4. Procrastinate efficiently 

If you can’t go cold turkey, there are some things you can do to reign your procrastination in. Find a thing that is still ‘productive’ and has a limited time period to distract yourself before you face up to the main task. My favourite is procrasti-baking, but it has to be something relatively quick, like cookies or brownies – no Bake Off showstoppers for me. At university, I’ll go for a walk or listen to a podcast. Most people have some admin shoved in a drawer that could be filed away. As long as what you are doing is at least pretending to be productive and has a short time frame – thirty minutes at most – you can start to ween yourself off the thrill of endless hours pointlessly and pointedly avoiding eye contact with that essay.

Recovery

Almost two years ago, I found myself in a toilet stall in Malaysia, on the phone to my parents back at home, verbalising for the first time that my mind no longer felt like my own. After a month away from home, the Anorexia that had been controlling me through much of my final school year had grown into spitting, skeletal monster that had wrapped itself around my brain, distorting my perception of everything around me. The relief I felt when I finally said the words out loud was unparalleled, and in the weeks following my return home I felt like progress was being made. I had accepted I had a problem. I was receiving the counselling and nutritional guidance I needed. University still seemed like a sensible goal come October. Surely, the gap from diagnosis to full recovery would be a matter of months?

Unfortunately, this was not the case. I spent large parts of my recovery being told that I was brave for talking about my illness, and that I had overcome the biggest hurdle by accepting that I was unwell. But for several months after my first counselling session, I continued to feel that surge of euphoria when I stepped on the scales and the number dropped. I continued to weigh out my food, count my steps and calories, continued to overexercise. Recovery is not the neat, brief process I had imagined it to be, and accepting I was unwell was not the most difficult part. In fact, it became a new tool for the Anorexia to use; if I had accomplished this step, there was no need to try new foods or gain the weight back. As long as I was talking to people about the fact that I was unwell, I didn’t actually need to do anything to address the problem. I ended up in a bizarre situation where I could openly discuss my plans for recovery whilst edging closer to hospitalisation; I took a twisted pride in my manipulation of the situation, kidding myself that I was fooling those around me into believing I was engaging in recovery even whilst I faded into a bruised and delusional skeleton.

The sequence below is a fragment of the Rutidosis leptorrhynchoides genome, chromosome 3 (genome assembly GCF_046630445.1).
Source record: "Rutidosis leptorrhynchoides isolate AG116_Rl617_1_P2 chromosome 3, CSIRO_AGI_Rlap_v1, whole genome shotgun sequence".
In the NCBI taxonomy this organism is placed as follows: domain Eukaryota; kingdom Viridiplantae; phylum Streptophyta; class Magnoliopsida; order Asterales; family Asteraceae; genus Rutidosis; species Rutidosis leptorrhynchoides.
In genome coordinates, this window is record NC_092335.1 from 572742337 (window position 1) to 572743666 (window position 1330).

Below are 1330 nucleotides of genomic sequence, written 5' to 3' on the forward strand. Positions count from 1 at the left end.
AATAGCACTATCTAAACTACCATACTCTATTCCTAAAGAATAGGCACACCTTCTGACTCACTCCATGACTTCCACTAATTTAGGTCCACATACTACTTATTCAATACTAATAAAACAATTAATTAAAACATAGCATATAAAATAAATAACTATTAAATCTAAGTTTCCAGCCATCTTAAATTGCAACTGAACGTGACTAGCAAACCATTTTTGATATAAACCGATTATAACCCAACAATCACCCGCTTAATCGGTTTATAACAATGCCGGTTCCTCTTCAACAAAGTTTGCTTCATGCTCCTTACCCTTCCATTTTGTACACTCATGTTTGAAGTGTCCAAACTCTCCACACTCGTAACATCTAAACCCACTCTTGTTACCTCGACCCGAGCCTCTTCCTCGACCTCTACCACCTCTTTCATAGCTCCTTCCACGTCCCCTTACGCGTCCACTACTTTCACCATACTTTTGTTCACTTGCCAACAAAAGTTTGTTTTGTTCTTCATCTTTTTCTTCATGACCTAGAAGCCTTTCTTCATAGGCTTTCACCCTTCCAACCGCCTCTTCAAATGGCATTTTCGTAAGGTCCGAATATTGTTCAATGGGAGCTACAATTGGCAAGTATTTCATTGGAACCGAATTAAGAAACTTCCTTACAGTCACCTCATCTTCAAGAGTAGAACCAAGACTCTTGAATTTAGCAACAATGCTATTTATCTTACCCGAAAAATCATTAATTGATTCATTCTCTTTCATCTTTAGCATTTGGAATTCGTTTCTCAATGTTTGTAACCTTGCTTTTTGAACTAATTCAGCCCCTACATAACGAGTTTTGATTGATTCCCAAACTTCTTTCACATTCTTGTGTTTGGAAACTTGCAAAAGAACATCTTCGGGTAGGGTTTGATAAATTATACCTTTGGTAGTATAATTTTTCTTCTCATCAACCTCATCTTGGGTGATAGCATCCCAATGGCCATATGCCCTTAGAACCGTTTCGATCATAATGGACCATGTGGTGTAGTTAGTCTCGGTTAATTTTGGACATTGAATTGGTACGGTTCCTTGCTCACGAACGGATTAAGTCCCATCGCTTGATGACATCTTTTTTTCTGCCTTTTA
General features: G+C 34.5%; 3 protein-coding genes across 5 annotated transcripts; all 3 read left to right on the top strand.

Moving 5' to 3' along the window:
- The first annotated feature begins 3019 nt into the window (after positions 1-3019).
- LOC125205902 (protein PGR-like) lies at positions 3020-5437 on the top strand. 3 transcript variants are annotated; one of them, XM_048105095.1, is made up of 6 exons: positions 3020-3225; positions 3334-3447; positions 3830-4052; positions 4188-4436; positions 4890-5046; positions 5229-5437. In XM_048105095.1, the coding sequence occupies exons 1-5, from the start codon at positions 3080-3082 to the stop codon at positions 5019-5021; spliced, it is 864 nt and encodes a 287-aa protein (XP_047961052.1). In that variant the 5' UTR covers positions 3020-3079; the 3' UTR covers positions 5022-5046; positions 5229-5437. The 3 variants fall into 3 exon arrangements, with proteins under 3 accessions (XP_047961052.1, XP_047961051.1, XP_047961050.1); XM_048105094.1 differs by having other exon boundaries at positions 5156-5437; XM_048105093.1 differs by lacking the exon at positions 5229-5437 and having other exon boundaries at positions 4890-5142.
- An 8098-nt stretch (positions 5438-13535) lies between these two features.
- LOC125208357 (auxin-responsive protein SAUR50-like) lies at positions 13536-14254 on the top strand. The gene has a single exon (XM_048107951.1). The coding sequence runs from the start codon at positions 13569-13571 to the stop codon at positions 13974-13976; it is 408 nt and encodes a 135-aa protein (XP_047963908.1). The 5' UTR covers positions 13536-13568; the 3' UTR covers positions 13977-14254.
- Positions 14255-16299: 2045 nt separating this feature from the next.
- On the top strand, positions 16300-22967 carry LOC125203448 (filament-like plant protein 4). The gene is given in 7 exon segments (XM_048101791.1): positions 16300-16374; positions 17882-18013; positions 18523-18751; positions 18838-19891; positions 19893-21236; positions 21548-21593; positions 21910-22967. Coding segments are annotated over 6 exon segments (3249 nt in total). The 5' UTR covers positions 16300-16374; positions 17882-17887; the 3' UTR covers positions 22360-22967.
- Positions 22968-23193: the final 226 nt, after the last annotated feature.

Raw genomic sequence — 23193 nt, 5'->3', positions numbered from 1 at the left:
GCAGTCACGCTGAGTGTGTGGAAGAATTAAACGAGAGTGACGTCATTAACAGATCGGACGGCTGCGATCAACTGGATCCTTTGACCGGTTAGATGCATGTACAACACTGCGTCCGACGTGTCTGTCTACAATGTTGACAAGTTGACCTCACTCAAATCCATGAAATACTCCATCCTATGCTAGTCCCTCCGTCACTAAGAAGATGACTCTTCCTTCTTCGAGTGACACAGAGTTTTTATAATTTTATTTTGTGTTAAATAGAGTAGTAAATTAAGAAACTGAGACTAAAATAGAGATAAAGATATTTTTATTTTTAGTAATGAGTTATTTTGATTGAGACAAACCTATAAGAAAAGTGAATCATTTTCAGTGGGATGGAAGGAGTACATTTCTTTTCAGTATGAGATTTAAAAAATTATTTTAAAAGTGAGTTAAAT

Recovery is not a smooth process, and it does not take mere months. I took an enforced gap year and when I finally reached university just over a year after my original diagnosis, it was not the experience I had been led expect from friends and the media. How to manage freshers’ week when you can’t bring yourself to drink alcohol for fear of ‘wasted’ calories? How to talk to someone you like when you are internally assessing every physical flaw you possess? How to deal with deadlines when you are too depressed to get out of bed? I made some fantastic friends, have a hugely supportive family and have medication to manage my depression, but first year has been a struggle. I have recently returned to counselling after verging on a relapse during exam season, and have been booked in for a bone density because I have not had a period in over two years. The fantasy of the rapid recovery I had talked about with my parents over the phone in Malaysia is laughable now, but not an uncommon perception. Mental health recovery is not smooth, it is not a journey of self discovery, it is not glamourous. I am still on antidepressants, still obsessed with food, still capable of spending hours at a time in front of a mirror dissecting my body. The body that may not be able to bear children because of what I have put it through, the body that I continue to berate and critique on a daily basis.